This paper provides a framework for Institutionalist analysis of the determinants of inflation and inflation targeting policies based upon principles in F. Gregory Hayden's book, Policymaking for a Good Society (2006).
Milton Friedman famously argued, "inflation is everywhere and always a monetary phenomenon." In debates with orthodox Keynesians regarding the appropriate method of modeling the transmission of monetary policy, Friedman preferred analysis via the quantity theory of money and reduced-form models rather than detailing within structural models the links between monetary policy and inflation. Of course, in addition to the money supply, the natural rates of unemployment and inflation expectations also were key in Friedman's understanding of the transmission of monetary policy to inflation.
Central banks in the real world target interest rates, not monetary aggregates, while neither economists nor central bankers have uncovered a particular rate of unemployment--or a methodology for doing so in real time--that was reliably linked to the inflation rate. As the only part of Friedman's transmission mechanism that remains, inflation expectations are front and center within the current "New Consensus" framework for analyzing monetary policy. (1) In the New Keynesian Phillips curve--standard in the "New Consensus" literature--inflation is determined by expected inflation and the current output gap. In a core "New Consensus" paper, Clarida, Gali, and Gertler (1999) argue that inflation expectations are set by current and expected future paths of the output gap, while the output gap depends on current and expected future paths of monetary policy. As Michael Woodford put it, "not only do expectations about policy matter, at least under current conditions, little else matters" (2004, 16; emphasis in original). In order to "anchor" these expectations and keep inflation low, "New Consensus" adherents propose monetary authorities follow credible, systematic monetary policy strategies, such as Taylor's (1993) famous interest-rate feedback rule, in which a predictable, aggressive policy reaction occurs when inflation exceeds its target. In short, while the "New Consensus" emphasis on expectations "may bypass money ... it has retained the key [Friedmanian] conclusion that central banks ultimately determine the inflation rate" (Meyer 2001, 3).
The "New Consensus" research program retains Friedman's lack of interest in empirically investigating and explicitly modeling the avenues of monetary transmission through the economy to the inflation rate. Consider, for example, the growing literature seeking the best "short run" measure of inflation. In this literature, the primary criterion for an appropriate "short run" measure--be it "core" inflation, "trimmed mean" inflation, "median" inflation, or some other adjustment to a price index--is that it be the best predictor of "longer run" trends in a complete price index (e.g., Webb 2004; Dolmas 2005; Rich and Steindel 2005; Khettry and Mester 2006). While "experience indicates that food and energy prices are subject to large short-run disturbances that are beyond the ability of monetary policy to control" (Poole 2006, 161), this is now insufficient grounds for excluding food and energy prices from the "short-term" measure of inflation being targeted by the Fed as "core" measures of inflation have done. Instead, inclusion of prices in the energy, food, or any other sector into a "short run" inflation measure depends upon whether "longer-run" inflation predictions improve. As with both Friedman and the "New Consensus," it is taken as given that "long-term" inflation is set by monetary policy.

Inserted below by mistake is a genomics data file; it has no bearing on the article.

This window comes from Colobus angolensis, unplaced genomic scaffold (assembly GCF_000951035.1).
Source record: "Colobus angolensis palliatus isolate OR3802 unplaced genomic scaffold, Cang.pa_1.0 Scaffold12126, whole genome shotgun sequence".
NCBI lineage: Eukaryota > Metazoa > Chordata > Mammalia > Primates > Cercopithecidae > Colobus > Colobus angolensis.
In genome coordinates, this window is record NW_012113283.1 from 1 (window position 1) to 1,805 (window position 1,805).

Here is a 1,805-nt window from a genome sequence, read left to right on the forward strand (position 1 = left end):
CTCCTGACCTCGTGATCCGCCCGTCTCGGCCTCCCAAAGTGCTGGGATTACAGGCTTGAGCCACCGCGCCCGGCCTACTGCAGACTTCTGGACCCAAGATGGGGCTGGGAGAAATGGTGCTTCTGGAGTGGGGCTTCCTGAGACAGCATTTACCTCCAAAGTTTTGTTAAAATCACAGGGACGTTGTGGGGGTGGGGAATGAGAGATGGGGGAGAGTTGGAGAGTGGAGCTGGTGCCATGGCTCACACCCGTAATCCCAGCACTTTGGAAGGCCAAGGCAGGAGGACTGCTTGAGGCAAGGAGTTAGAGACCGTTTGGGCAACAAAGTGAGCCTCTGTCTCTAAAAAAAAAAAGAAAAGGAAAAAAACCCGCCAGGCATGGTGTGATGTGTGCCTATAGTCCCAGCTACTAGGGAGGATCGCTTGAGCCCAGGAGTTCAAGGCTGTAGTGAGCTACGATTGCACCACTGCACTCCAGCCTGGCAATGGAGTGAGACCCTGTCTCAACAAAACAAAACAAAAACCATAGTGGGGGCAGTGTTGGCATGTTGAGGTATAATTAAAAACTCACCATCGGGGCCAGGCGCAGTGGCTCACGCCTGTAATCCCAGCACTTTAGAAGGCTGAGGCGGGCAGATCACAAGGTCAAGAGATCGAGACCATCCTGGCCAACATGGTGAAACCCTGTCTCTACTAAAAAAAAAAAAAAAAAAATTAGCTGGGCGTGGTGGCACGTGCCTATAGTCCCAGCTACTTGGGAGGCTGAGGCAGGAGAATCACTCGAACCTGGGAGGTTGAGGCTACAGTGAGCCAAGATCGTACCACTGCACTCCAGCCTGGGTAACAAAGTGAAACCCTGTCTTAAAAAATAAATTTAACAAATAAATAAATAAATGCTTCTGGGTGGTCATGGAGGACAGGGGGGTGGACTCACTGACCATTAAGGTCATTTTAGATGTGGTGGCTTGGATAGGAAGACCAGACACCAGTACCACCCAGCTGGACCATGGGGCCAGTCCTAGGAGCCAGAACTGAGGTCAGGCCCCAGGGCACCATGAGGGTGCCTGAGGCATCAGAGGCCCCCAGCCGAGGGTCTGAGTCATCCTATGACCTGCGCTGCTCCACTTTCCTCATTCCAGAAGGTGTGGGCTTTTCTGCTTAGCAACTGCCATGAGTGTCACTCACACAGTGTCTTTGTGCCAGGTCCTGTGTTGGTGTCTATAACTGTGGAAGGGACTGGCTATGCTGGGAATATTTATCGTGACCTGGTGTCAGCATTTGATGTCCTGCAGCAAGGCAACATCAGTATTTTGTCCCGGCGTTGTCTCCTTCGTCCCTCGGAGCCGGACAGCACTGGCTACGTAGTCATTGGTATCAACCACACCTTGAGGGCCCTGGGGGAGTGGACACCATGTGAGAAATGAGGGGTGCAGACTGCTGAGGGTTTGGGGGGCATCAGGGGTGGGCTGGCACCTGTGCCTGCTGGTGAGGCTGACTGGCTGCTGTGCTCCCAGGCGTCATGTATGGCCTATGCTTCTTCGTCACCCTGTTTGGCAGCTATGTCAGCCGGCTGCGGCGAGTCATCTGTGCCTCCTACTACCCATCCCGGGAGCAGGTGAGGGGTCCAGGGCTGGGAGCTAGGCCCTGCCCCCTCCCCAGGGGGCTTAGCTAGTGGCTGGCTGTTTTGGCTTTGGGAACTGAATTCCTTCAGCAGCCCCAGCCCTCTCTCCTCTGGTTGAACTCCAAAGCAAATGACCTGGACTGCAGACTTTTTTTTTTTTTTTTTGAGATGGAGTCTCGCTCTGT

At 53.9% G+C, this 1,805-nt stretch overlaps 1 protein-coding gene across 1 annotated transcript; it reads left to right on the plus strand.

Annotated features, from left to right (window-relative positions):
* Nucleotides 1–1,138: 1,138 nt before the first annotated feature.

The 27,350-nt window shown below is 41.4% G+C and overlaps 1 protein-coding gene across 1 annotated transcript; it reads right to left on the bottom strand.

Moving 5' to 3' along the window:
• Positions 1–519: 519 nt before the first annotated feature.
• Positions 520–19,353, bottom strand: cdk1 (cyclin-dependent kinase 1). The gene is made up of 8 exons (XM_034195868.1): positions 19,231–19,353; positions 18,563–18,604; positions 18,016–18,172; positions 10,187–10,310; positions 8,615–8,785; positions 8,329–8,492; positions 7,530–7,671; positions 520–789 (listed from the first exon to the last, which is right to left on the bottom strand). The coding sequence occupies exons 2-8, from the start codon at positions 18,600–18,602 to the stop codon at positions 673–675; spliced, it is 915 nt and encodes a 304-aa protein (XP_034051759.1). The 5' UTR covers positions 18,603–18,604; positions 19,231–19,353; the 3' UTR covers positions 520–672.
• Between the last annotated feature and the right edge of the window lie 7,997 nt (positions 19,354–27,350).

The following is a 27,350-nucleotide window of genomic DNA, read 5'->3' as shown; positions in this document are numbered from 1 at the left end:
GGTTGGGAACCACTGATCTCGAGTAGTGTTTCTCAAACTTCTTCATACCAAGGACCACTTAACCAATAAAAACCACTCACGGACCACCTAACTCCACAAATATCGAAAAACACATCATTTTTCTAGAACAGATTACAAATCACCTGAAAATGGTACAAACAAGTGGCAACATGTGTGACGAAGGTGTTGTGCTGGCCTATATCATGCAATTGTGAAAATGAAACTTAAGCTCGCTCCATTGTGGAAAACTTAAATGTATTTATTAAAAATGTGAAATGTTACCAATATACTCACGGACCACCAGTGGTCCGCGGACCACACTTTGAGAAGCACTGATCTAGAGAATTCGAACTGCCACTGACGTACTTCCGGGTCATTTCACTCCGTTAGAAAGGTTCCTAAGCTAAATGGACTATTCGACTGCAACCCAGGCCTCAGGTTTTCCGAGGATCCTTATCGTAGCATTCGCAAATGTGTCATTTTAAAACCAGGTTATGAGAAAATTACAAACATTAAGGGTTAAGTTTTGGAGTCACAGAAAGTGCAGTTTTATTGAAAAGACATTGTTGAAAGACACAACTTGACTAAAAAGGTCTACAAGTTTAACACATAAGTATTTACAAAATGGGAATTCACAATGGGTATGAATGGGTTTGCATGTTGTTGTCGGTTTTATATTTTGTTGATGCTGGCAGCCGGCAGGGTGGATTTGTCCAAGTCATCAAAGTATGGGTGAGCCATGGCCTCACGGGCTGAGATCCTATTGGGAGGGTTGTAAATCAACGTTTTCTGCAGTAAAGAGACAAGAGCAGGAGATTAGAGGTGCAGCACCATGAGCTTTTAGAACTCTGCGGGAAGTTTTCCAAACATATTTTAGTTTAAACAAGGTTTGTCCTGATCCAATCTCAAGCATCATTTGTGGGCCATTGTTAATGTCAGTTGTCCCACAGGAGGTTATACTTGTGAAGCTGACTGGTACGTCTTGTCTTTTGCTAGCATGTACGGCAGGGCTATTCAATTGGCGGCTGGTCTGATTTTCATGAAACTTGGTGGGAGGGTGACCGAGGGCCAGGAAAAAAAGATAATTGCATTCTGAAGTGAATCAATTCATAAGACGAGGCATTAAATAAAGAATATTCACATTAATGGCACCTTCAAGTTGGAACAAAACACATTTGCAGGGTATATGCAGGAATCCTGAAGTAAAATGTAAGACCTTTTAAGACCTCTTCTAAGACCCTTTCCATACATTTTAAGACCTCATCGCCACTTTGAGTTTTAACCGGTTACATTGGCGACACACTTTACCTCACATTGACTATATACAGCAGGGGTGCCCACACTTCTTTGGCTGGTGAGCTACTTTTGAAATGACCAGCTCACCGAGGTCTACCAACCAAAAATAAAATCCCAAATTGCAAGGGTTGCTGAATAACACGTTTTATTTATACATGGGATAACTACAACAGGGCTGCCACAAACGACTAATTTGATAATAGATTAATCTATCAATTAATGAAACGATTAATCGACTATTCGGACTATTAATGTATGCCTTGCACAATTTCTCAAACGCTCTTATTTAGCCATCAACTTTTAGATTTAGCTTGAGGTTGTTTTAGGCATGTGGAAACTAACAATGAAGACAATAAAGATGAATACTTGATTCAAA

Toward an Institutionalist Approach
An Institutionalist approach to analyzing inflation targeting would differ markedly. Specifically, the Personal Consumption Expenditures Price Index (PCEPI) and the Consumer Price Index (CPI) are broadly accepted empirical measures of aggregate prices in the United States. Whether these measures are appropriate monetary policy targets depends upon whether there is a reliable link between the actions of the monetary authorities and these indexes. In other words, whether central banks can target inflation is an empirical question, and this is particularly the case where generally accepted measures of the aggregate price level are already in use.
This point is illustrated in Figure 1, taken from Hayden (2006, 17 and Chapter 5), which presents an Institutionalist approach to policy analysis. As an accepted policy goal, low inflation fits into Figure 1 as a primary criterion of policy and largely a qualitative goal according to the qualitative/quantitative spectrum at the bottom of the figure. At the far right of the figure would be the CPI and PCEPI, which are the quantitative measurements that serve as indicators for assessing whether the policy goal...